Man, through fear, uncertainty, confusion, isolation, man through thought has created an idea called God, invented it. God certainly has not created us. If he has, we would be extraordinary human beings. We are not. The cause of this invention is one’s fear, one’s hope. That is the cause of this effect. So if one is inquiring into something that demands not the instrument of thought, then what is the instrument? You understand? The question is clear, is it not? You are putting this question, not the speaker only. Therefore it is your question, and you have to answer it. Thought is not the instrument.
Then we are asking: is the other instrument, if it exists, the invention of thought, which may be unconscious? I know thought cannot examine the whole universe, the extraordinary order of the universe, and thought cannot examine it because thought itself is limited. So when I say thought is limited and cannot possibly examine that which is limitless, then I am asking: is there a way of observation which is not the instrument of thought?
Can I observe this problem of deep loneliness, this sense of total isolation, with all its consequences? Where there is isolation there must be conflict. Where there is isolation there must be various forms of antagonism, hatred, inevitably leading to war. So what is the instrument, which is not thought, which is not unconsciously invented by thought? So one must be very clear that it is not the activity of remembrance, which is thought.
So we have to go into the question of observation. That may be the instrument. We are not saying that is the instrument because then it becomes dogmatic, and perhaps you will accept it, and then it has no meaning. But to inquire, which is only possible when one sees for oneself that thought is limited, utterly. And that thought is not your thought or my thought – thought under all circumstances is always limited. Then only can you put the other question: is there another instrument which is not put together by thought? Only when you have seen the reality, the truth that thought is limited, then you can go to something else. But if you are confused, then you will be playing a game. Is this clear? If we are clear on this point then what is observation?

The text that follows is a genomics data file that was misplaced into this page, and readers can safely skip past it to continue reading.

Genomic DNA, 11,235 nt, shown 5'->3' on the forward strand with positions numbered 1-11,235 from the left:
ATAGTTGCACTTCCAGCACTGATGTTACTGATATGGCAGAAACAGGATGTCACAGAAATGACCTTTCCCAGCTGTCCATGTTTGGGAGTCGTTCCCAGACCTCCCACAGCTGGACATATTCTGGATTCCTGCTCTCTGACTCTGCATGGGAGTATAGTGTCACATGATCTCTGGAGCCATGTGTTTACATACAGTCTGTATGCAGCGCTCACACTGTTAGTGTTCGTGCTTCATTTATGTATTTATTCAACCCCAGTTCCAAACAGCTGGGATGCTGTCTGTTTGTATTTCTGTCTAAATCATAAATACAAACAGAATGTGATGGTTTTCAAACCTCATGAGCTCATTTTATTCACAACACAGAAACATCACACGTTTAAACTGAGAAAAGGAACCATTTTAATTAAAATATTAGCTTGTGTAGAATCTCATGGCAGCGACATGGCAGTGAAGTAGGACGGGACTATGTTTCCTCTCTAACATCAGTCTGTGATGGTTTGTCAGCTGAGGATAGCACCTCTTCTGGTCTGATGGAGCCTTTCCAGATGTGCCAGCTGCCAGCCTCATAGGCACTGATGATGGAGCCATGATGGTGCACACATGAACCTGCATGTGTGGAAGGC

Is there an observation without the word, without association, which is remembrance, which is the chain of incidence, remembrances and activity – the chain of it – is there an observation without the past? Is that possible? Is it possible to observe the whole world as it is, not from any bias, not from the point of view of an American, British, Russian, an idealist, a terrorist, which are all a bias? Whether it is historical bias or bias brought about through reason, it is still a bias. Can one observe this world, this society around us and therefore myself, which is my loneliness – is there an observation without the past? The past being the word, the past being the accumulated memory of experience, which is knowledge. Is that possible? To look as though you are looking at the world around us, the society, for the first time, afresh. Surely it is possible, isn’t it?